Personal Finance

Her reasons to buy a house

Meera Siva | Updated on June 30, 2019

There are incentives for women to buy a house, but it is important to plan ahead

Women and property did not make a natural pair in the past due to various social issues and legal rights. But increasingly, more women are looking at buying property.

Data from online property information portal RoofandFloor show that women, mostly in the 25-34 age group, form a sizeable share of those who do online research on property.

Why buy

For women, a house or land can be a good asset, as they can get many incentives. For one, they pay lower stamp duty than men. In Jharkhand, for example, the 7 per cent stamp duty fee is waived for women. Other States such as Uttar Pradesh offer a rebate of ₹10,000 on the 7 per cent stamp duty rate if the property is transferred to a female owner.

Women can also get slightly better home loan interest rates than men. For example, loans from SBI and HDFC to women are 5 basis points lower than those given to men.

There are also benefits of joint ownership of a house. For example, loan eligibility can increase when applying with a co-borrower. And both the owners can claim the ₹1.5-lakh tax deduction individually on the interest paid on the loan. If the property is rented out, the rental income can be shared by both, potentially lowering the tax bracket of this income.

These benefits are minuscule, and rather than be swayed by these, it helps to think about property ownership from a broader financial planning perspective.

For instance, women may wish to buy a house when they start a job. One reason is that it can help create a forced savings habit, cut down spending and build a credit history. Starting early has an advantage — you may be able to pay off the loan while young and with less responsibilities.

An option to explore is to be a co-owner with your parents — you can start sooner rather than wait to save enough for down payment. Still, young women must consider real estate as an asset class in perspective and balance the investment with other options such as equity and debt instruments.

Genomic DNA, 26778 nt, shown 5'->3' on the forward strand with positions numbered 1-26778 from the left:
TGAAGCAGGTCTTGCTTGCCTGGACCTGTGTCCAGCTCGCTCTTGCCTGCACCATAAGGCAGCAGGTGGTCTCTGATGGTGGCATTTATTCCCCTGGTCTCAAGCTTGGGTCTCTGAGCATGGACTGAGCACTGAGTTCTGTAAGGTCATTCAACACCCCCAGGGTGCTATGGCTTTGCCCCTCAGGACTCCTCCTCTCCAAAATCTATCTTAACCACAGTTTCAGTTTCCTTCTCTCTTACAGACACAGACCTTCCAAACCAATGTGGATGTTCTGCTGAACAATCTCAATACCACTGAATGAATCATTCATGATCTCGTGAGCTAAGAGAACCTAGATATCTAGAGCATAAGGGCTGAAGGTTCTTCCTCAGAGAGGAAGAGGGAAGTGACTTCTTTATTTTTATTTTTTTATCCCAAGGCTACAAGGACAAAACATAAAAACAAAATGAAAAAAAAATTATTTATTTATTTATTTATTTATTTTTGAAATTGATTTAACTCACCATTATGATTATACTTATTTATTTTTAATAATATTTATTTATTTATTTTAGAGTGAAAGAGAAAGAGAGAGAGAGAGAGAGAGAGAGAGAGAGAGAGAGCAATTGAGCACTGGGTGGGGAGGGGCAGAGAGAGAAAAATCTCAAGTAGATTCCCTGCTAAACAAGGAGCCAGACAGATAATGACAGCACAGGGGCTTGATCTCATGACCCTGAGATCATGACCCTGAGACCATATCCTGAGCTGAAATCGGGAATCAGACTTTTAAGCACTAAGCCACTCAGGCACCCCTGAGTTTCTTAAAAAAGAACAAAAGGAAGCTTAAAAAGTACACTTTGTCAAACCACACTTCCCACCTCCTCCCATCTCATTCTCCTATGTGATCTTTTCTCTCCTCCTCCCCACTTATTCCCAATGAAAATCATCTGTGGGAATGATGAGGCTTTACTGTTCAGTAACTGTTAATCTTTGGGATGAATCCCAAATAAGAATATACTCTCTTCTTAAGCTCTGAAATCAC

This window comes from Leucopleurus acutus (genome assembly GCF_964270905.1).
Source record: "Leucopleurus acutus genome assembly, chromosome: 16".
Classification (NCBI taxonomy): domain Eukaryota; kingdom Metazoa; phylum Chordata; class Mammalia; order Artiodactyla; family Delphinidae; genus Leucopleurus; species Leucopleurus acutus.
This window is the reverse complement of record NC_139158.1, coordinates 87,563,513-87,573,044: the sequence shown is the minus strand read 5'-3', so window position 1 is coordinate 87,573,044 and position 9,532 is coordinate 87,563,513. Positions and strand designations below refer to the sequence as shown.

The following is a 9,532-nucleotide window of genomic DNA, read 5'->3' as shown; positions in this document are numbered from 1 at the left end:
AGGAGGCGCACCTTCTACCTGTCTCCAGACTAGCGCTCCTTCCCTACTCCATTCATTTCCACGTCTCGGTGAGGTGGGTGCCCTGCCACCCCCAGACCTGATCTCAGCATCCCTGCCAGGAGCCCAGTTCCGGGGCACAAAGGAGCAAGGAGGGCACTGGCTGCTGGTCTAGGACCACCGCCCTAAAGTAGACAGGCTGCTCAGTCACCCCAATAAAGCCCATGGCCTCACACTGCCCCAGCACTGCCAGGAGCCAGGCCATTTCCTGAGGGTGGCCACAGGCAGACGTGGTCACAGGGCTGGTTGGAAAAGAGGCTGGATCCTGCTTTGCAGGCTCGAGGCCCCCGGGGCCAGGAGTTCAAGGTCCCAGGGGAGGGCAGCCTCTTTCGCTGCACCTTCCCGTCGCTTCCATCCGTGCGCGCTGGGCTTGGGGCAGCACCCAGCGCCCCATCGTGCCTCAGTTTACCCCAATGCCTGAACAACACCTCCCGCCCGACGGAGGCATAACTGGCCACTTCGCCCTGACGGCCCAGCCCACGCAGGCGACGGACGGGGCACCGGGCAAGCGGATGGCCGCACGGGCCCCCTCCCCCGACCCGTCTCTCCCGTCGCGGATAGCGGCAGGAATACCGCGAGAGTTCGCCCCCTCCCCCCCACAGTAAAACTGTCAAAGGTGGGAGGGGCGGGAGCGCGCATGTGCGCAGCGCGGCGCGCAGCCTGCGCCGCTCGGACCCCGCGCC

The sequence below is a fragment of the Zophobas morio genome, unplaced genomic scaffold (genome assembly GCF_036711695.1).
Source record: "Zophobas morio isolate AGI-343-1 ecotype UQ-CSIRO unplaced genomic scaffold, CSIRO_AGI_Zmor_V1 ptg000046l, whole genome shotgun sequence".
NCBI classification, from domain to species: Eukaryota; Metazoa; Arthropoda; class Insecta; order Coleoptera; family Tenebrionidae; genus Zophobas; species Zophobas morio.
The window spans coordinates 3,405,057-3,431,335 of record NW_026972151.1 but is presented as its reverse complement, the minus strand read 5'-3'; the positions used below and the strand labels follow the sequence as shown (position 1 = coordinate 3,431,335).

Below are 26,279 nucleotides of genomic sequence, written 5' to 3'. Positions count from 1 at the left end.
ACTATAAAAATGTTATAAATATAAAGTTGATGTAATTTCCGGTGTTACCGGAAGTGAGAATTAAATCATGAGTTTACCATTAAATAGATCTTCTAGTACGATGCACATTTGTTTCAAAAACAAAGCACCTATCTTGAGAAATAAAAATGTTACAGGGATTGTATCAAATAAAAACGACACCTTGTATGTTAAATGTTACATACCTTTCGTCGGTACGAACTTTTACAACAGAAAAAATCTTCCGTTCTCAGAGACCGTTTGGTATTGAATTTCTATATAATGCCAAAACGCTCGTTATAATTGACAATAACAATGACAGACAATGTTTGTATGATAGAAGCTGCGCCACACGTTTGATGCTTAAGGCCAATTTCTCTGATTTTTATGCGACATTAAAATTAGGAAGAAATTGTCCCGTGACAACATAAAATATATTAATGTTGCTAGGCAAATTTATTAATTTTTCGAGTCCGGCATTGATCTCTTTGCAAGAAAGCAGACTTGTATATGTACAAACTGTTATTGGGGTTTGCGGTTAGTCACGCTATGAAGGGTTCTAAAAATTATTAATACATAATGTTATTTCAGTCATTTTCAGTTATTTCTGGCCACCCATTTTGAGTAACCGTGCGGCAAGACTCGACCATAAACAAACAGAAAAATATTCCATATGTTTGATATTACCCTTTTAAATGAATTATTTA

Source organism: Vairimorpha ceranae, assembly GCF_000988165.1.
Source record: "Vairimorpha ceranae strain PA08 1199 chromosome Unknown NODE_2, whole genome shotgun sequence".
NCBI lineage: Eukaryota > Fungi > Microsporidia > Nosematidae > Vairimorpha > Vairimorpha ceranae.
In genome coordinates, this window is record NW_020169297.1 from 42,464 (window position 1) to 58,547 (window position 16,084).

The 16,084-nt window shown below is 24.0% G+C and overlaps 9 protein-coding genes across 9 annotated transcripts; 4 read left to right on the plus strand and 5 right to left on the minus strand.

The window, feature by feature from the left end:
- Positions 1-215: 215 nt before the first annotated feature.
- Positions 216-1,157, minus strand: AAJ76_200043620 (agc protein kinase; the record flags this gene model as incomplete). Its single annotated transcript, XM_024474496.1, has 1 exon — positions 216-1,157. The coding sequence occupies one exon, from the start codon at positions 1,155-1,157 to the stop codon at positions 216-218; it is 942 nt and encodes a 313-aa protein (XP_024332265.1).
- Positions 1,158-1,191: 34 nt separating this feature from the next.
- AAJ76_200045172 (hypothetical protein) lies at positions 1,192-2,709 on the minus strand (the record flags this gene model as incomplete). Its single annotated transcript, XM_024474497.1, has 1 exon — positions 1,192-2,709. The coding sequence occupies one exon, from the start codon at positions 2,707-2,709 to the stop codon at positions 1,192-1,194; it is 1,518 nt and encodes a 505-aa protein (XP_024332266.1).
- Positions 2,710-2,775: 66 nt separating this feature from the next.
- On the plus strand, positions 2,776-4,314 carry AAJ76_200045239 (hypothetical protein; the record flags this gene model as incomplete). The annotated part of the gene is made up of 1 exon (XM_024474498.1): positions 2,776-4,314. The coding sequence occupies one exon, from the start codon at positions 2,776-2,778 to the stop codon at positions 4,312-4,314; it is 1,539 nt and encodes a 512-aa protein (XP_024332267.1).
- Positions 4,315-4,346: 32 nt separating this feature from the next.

Rather than view property as a safe asset (it may not be, due to various litigations that can arise, and possible fall in price), you must look at your ability to take risk, take the help of an advisor and find the right assets for you.

For instance, you can start with systematic investments in potentially higher risk instruments to build a corpus. And take a decision on investing in a property when you have enough liquid assets.

When in mid-career, buying a house can be a less debatable choice. For one, there may be a corpus already built to make a down-payment. Two, there may also be more clarity on your career. Three, your income may be such that you can afford the EMI and have enough left to save to meet your financial goals. Four, your tax bracket is also higher and the deductions you get on interest and principal repayment can help in saving taxes. Do your own research rather than go by trust. You can also consider buying jointly with your husband, rather than alone. If the purchase is for investment rather than self-use, you must evaluate if you will have the required time to manage the property. Land may have fewer hassles than, say, a house that is rented out.

Other issues

One aspect a borrower must think about when taking long-tenure loans such as home loans is the continuity of his/her income. This is more important for women as data, such as that from Catalyst India (an non-profit organisation that works on women’s issues), show that nearly half the women drop out of corporate employment between junior and mid-levels.

As the participation of women in the work force is less — from 36.7 per cent in 2006 it fell to 26 per cent in 2018, as per a Deloitte report — their ability to purchase assets is impacted. Also, many are not aware of their rights.

For instance, the Hindu Succession Act notes in Section 23 that married and unmarried daughters have the same rights on the parental dwelling house as a son. But many do not claim it and miss out.

Women must also follow general good practices such as taking life insurance cover when they have a home loan and making a will for their property.

The writer is an independent financial consultant

Published on June 30, 2019

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